I was glad to read that The Gazette is paying attention to the serious issue of concussions in high school football. [“Concussion awareness starts at the top,” Sports, Sept. 4]. However, this story reports that football coaches in Montgomery County Public Schools are teaching dangerous “helmet on the football” tackling.
Since the 1970s, initiating contact with the front or top of the head has been prohibited by the National Federation of High School Athletic Associations and NCAA. The technique is prohibited because it increases the risk the tackler will suffer a catastrophic and sometimes deadly cervical neck injuries.
But the story reports that, in Prince George’s County, “helmet on the ball is preached.” In Montgomery County, Walter Johnson High School football coach, John Kadi, was quoted as saying, “It should be helmet on the ball.”
Last month, I heard the football coach at Walt Whitman High School tell parents that he too taught “face mask on the football” tackling.
The widespread ignorance on this important issue among football coaches suggests that referees for MCPS and PGCPS football games are not calling face tackling penalties. In its annual survey of football injuries, NFHS underscores the danger of tackling with the front or top of the helmet “initial contact should never be made with the head/helmet or face mask.”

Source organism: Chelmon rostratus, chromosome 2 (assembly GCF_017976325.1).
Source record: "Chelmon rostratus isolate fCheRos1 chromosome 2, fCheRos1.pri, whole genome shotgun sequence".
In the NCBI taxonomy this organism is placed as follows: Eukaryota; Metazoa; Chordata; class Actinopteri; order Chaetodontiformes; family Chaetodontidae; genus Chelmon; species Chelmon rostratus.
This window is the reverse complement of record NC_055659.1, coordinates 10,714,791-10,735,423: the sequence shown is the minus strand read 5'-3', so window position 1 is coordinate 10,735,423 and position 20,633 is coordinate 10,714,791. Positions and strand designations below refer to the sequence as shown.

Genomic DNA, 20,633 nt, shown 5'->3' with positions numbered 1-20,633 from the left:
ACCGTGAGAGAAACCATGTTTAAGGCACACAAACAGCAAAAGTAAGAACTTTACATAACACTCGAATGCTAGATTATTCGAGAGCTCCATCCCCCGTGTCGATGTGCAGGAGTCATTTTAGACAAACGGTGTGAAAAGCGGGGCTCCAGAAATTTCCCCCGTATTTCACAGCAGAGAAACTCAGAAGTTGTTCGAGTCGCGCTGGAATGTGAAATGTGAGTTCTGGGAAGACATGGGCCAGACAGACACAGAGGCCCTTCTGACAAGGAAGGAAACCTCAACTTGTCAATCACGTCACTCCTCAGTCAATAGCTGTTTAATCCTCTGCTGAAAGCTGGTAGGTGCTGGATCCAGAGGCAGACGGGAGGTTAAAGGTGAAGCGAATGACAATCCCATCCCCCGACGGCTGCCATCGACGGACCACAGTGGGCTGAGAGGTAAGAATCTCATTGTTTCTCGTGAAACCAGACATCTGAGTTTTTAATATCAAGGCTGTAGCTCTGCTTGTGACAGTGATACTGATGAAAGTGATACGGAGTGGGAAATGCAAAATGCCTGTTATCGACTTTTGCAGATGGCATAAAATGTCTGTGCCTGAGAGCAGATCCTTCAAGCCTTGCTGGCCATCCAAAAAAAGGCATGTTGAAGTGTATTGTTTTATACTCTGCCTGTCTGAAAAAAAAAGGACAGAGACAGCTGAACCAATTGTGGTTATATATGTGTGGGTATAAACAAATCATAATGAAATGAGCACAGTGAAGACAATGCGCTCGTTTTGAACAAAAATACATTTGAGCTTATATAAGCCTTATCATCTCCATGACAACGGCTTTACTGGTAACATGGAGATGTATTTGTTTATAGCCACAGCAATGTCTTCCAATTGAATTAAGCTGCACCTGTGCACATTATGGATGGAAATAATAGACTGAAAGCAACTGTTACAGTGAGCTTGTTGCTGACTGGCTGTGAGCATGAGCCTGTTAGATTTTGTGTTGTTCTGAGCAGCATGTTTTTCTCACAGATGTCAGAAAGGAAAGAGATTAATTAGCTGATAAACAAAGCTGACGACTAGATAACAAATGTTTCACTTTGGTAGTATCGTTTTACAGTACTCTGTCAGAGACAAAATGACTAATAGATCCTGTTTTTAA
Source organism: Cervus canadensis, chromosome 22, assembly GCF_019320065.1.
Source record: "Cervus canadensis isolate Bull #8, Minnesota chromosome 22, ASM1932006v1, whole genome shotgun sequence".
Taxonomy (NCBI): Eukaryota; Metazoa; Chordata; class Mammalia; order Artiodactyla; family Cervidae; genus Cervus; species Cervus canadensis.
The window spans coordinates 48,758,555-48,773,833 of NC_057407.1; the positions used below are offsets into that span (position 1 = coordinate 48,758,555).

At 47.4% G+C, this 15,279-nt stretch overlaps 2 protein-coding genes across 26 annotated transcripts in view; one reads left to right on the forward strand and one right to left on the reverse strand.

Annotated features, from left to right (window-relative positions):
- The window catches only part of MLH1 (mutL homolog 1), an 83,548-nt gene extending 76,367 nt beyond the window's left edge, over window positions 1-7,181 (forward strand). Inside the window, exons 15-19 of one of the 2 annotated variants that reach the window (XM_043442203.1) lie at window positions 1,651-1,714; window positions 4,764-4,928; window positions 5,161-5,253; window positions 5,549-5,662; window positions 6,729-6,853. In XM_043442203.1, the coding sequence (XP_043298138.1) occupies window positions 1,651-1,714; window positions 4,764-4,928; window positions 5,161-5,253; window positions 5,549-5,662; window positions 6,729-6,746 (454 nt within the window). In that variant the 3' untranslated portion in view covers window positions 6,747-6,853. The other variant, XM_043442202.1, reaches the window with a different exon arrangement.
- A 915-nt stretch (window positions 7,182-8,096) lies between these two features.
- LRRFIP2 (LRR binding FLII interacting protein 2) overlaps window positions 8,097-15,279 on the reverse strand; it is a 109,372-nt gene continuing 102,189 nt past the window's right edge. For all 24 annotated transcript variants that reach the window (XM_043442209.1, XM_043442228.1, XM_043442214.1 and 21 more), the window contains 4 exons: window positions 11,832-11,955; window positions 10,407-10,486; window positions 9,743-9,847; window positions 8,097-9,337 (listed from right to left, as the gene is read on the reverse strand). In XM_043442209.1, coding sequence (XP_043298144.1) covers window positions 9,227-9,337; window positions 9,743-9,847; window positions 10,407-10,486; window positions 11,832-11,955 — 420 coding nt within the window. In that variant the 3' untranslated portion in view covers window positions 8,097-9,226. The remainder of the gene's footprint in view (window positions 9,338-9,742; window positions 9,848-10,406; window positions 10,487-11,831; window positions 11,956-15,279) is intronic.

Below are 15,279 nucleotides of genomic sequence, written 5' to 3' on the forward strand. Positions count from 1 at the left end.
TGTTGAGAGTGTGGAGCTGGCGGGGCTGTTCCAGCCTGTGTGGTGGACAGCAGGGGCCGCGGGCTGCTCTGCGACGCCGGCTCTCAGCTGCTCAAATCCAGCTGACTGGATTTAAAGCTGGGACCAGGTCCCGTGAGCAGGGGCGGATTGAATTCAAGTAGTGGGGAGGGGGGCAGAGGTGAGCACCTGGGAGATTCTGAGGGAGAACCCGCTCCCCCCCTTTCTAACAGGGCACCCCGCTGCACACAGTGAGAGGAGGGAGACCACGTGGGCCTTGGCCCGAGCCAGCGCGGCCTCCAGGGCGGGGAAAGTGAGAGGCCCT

But NFHS notes, “at the present time, officials are not calling all helmet contacts.”
According to National Association of Athletic Trainers, the proper tackling technique is to initiate contact with the shoulders and chest. Coaches in Maryland, however, are not required or expected to know this long-standing technique that was adopted to reduce catastrophic cervical neck injuries.
But just across the Potomac, football coaches at every one of Fairfax County’s 24 high schools are taking the Heads Up course, which is aligned with the shoulder and chest tackling technique.
Unfortunately, the leadership for high school athletics in Montgomery and Prince George’s counties, and at Maryland Public Secondary Schools Athletic Association, have not required football coaches to have training in current football fundamentals so that they teach safe tackling.
Instead, the leadership seems to think that high school football coaches should be allowed to coach whatever they remember, or think they remember, from when they played in college or high school.
The story says that Maryland high school football coaches are limited this year to two full contact practices per week (plus one game). If coaches in Prince George’s and Montgomery counties are coaching dangerous tackling techniques, this is two practices too many.
Tom Hearn, Bethesda